Pataki Budget Proposal Slashes Medicaid Benefits By $1 B
The cuts come because of dissatisfaction at all levels of government with the huge costs imposed by the program, which takes the lion’s share of budgets at all government levels.
The $1 billion in reductions Pataki proposes would eliminate some coverage; curb the nursing home program, which the governor says, is too expensive and is overly reliant on Medicaid. Alternatives, such as expanded in-home services, are proposed, as are proposals to close existing eligibility loopholes, individuals’ claims of lack of financial resources to pay for a family member’s admittance to a nursing home.
Other changes proposed by the governor would affect the popular EPIC prescription drug discount program for seniors.
The governor, on the other hand, made proposals in the budget to increase the STAR benefit for seniors in order to further increase their rebate on property taxes levied to cover education costs.
It should be remembered, however, that the governor’s proposals must undergo scrutiny by the Assembly and state senate, followed by long and hard negotiations to work out a final budget that all parties agree on.
The governor’s budget advances a comprehensive proposal to reform and improve the long-term care system so that it is efficient, affordable and better meets the needs of seniors and the disabled. The existing system, the governor’s aides said, is expensive, overly reliant on Medicaid and institutional care and is often difficult for consumers to access.
The governor’s reform proposal includes doubling the Expanded In-home Services for the Elderly Program, a new Access to Home Program that would provide financial assistance to make residences more accessible to the elderly and disabled, and Home Care Demonstration programs to support the provision of services in community-based, rather than institutional, settings.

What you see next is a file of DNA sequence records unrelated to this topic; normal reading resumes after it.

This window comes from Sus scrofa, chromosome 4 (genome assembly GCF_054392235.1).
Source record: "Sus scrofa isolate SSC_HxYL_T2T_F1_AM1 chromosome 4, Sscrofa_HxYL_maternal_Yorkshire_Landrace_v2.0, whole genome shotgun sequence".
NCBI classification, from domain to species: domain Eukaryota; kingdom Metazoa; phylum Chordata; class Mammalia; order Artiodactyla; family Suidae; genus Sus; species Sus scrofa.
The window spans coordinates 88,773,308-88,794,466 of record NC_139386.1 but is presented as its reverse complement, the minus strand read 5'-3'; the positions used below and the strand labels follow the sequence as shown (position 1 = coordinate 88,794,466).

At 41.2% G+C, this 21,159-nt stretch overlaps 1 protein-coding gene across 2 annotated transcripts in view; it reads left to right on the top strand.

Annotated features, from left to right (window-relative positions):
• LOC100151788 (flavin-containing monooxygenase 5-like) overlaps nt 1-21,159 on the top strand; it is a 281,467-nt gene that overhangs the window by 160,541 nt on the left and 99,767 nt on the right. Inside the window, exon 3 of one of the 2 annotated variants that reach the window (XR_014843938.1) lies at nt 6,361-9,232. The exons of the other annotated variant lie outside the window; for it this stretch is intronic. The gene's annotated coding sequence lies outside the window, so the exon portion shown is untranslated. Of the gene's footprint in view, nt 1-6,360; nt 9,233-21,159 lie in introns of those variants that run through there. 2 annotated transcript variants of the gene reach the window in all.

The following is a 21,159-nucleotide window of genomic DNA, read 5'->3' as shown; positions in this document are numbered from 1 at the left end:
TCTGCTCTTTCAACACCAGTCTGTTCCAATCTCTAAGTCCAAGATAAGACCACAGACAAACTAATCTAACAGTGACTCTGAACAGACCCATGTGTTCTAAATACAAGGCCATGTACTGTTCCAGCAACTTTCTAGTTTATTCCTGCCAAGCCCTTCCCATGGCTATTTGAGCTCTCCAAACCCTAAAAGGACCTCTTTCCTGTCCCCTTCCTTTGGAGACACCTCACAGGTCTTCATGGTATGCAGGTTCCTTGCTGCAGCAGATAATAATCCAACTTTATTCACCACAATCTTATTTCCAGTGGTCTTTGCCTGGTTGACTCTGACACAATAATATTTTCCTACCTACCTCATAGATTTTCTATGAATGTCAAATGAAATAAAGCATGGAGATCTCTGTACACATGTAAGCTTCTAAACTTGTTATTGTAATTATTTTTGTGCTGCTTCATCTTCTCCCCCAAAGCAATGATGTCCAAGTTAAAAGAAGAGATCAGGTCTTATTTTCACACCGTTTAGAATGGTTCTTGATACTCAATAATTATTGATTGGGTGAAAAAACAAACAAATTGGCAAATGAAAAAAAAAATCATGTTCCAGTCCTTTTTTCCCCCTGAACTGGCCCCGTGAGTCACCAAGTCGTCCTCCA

The reform program also:
•Advances a long-term Medicaid waiver to allow the elderly and disabled to maintain independence at a lower cost and with the highest level of quality care.
•Closes existing eligibility loopholes because efforts to increase the use of private insurance to finance long-term care costs would be successful only if the state closes the existing Medicaid loopholes which allow individuals to refuse to contribute any of their assets towards the cost of health care services, and
•Restructures nursing home reimbursement to generally reduce reimbursements to nursing home owners.
The governor’s budget proposal also includes a series of measures capping several Medicaid programs to make Medicaid more affordable for the state tax programs. These include the EPIC program, which provides eligible seniors with prescription drugs at a discount, reduces state reimbursements to hospitals, eliminates several optional Medicaid programs for adults and advances other cost-saving initiatives.
Changes in the EPIC program would be part of efforts to make savings in costs for pharmaceuticals by establishing a preferred drug program for Medicaid.
Also, EPIC recipients would be provided with incentives to join the new Medicare Prescription Drug Program, which started last June, that would reduce costs for both seniors and the EPIC program, the governor believes.
Measures to control hospital and clinic costs would include reimposition of a 0.7 percent assessment on hospital revenues, requiring providers to offset inflationary cost increases.
The optional Medicaid programs for adults, which would be eliminated under the governor’s proposed budget, would include: dental, nurse, audiologist and psychologist services provided by private practitioners; and also podiatry clinic services to move Medicaid coverage closer to coverage offered by private insurers.
Other cost-saving Medicaid initiatives include freezing premium payments for various programs and achieving administrative efficiencies.
On the plus side, the proposed budget provides $82 million for state-operated nursing homes serving veterans and their dependents.
Several changes were proposed in the STAR program, which provides reductions in the portion of seniors’ property taxes which go to pay for education costs.
The executive budget also creates a Co-STAR program which would provide New York City residents with a six-year, phased-in increase of 25 percent to their existing personal income tax credit, beginning in 2006.
MEETING: AARP Chapter No. 2889 will meet next Wednesday, February 2 at 12:30 p.m. at the First Presbyterian Church of Newtown, 54-05 Seabury St., Elmhurst. There will be a talk on predatory mortgage lending and credit reports.